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I am having some time with my script here

  1. The script reads the character from the keyboard.
  2. Depending on the type of character, the script displays one of the following messages

Uppercase letter Lowercase letter Digit Special character.

#!/bin/bash
echo 'Enter single character:'
read $1
if $1 = "A-Z"
then
  echo 'Uppercase letter'
fi

if $1 = "a-z"
then
  echo 'Lowercase letter'
fi

if $1 = [ ! @ $ ^ & * ~ ? . | / [ ] < > \ ` " ;# ( )]
then
  echo 'Special character'
fi

Though its not working properly.

Here is the short working one:

#!/bin/bash echo "Enter single character:" read input_source case "$input_source" in [[:lower:]]) echo "Lowercase letter" ;; [[:upper:]]) echo "Uppercase letter" ;; [0-9] ) echo "Digit";; * ) echo "Special Character";; esac

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2 Answers 2

up vote 2 down vote accepted
usage ()
{
  echo usage: $0 CHAR
  exit
}

[[ $1 ]] || usage

if [[ $1 =~ [[:upper:]] ]]
then
  echo 'uppercase letter'
elif [[ $1 =~ [[:lower:]] ]]
then
  echo 'lowercase letter'
elif [[ $1 =~ [[:punct:]] ]]
then
  echo 'special character'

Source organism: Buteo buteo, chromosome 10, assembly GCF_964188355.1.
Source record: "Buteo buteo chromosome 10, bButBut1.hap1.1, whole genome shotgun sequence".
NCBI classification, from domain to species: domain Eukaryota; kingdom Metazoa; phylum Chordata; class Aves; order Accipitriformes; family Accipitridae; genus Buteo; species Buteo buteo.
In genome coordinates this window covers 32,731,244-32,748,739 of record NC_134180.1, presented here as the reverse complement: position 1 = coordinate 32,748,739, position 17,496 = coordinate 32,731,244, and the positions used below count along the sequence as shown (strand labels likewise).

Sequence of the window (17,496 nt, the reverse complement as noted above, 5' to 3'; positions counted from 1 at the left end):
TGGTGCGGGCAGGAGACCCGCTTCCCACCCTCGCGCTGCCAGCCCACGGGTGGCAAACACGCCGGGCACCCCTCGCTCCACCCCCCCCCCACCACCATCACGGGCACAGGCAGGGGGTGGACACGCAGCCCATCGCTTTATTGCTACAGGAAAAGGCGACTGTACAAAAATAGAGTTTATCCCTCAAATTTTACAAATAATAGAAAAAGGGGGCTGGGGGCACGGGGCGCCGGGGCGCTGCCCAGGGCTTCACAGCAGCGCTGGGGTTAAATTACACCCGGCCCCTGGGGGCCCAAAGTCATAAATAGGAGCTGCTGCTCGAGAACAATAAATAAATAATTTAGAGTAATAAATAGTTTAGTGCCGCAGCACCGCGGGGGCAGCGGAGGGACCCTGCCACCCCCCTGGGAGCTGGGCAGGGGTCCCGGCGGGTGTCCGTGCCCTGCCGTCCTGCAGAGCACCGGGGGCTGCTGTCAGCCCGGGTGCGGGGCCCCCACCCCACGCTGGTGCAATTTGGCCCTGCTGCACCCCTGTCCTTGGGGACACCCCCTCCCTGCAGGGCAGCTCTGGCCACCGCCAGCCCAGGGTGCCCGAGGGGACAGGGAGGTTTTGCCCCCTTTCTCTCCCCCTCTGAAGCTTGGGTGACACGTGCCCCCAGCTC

fi

Regular expression

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I do have some advice for you...

  • It's probably best to install ash or dash. These shells correspond to the Posix-standardized shell syntax. Their main advantage to you is: the man page will be simpler and easier to read. You can find the man page online as well. It describes the important subset of bash that is Posix.

  • There are two ways of evaluating shell conditionals. One is if ... fi and the other is case ... esac. But the if statement does not evaluate expressions, it evaluates pipelines and commands. So, one usually runs the test command, which does evaluate expressions, and which is aliased to [ .


if [ 1 -eq 1 ]; then
  echo success
else
  echo failure
fi

if grep pattern file; then
  echo another success
fi

  • Note that the [ ... ] is not syntax, it's just short for saying if test ...; then.

  • The case ... esac statement will do pattern matching.

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